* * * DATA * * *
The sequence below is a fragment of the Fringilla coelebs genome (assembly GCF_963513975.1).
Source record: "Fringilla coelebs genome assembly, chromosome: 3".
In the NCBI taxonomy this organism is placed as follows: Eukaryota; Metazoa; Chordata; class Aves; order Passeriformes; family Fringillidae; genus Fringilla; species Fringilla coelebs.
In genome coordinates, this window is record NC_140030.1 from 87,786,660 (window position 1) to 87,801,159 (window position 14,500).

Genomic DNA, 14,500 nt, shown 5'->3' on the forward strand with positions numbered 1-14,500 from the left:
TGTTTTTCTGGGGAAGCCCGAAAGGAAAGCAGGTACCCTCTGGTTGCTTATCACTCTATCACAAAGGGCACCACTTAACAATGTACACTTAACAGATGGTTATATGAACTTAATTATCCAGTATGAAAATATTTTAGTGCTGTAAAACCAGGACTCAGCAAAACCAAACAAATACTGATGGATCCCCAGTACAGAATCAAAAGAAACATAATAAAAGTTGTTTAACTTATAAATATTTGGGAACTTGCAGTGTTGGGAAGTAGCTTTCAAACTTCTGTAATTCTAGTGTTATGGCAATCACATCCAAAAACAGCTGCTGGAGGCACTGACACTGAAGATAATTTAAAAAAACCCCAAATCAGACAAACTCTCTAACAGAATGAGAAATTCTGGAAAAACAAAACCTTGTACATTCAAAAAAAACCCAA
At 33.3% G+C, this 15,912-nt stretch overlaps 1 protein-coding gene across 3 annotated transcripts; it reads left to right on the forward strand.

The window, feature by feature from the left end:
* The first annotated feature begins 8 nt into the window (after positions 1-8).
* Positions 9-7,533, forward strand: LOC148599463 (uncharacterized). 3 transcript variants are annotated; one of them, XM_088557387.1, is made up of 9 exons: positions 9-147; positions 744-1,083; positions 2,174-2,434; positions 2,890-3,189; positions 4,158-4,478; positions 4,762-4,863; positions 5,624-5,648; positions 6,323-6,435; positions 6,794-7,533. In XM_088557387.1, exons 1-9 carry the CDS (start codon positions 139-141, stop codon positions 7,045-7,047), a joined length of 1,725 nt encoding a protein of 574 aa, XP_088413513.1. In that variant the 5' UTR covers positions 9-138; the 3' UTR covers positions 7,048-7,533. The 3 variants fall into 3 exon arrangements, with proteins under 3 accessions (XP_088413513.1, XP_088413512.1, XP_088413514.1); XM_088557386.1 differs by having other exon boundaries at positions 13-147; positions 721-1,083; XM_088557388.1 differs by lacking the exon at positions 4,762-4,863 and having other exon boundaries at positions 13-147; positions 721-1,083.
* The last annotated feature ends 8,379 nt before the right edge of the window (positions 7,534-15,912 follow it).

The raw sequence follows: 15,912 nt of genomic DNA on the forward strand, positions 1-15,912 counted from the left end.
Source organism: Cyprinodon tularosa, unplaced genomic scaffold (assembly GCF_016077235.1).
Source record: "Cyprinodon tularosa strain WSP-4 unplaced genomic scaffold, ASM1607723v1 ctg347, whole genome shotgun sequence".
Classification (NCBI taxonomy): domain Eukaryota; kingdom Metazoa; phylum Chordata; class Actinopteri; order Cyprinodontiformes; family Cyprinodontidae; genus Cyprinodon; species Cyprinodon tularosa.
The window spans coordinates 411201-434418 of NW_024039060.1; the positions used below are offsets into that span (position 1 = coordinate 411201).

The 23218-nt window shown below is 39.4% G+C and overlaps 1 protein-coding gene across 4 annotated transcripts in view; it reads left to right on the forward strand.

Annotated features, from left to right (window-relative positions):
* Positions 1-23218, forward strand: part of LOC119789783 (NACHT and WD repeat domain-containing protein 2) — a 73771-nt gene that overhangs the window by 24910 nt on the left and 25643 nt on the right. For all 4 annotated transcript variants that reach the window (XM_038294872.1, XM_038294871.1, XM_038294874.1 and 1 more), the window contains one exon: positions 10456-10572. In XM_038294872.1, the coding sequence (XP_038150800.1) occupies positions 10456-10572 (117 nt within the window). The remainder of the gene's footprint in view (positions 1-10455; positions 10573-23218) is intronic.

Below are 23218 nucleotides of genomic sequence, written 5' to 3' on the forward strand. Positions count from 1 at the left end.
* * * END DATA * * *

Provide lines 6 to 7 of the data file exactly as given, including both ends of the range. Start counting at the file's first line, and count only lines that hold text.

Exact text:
TGTTTTTCTGGGGAAGCCCGAAAGGAAAGCAGGTACCCTCTGGTTGCTTATCACTCTATCACAAAGGGCACCACTTAACAATGTACACTTAACAGATGGTTATATGAACTTAATTATCCAGTATGAAAATATTTTAGTGCTGTAAAACCAGGACTCAGCAAAACCAAACAAATACTGATGGATCCCCAGTACAGAATCAAAAGAAACATAATAAAAGTTGTTTAACTTATAAATATTTGGGAACTTGCAGTGTTGGGAAGTAGCTTTCAAACTTCTGTAATTCTAGTGTTATGGCAATCACATCCAAAAACAGCTGCTGGAGGCACTGACACTGAAGATAATTTAAAAAAACCCCAAATCAGACAAACTCTCTAACAGAATGAGAAATTCTGGAAAAACAAAACCTTGTACATTCAAAAAAAACCCAA
At 33.3% G+C, this 15,912-nt stretch overlaps 1 protein-coding gene across 3 annotated transcripts; it reads left to right on the forward strand.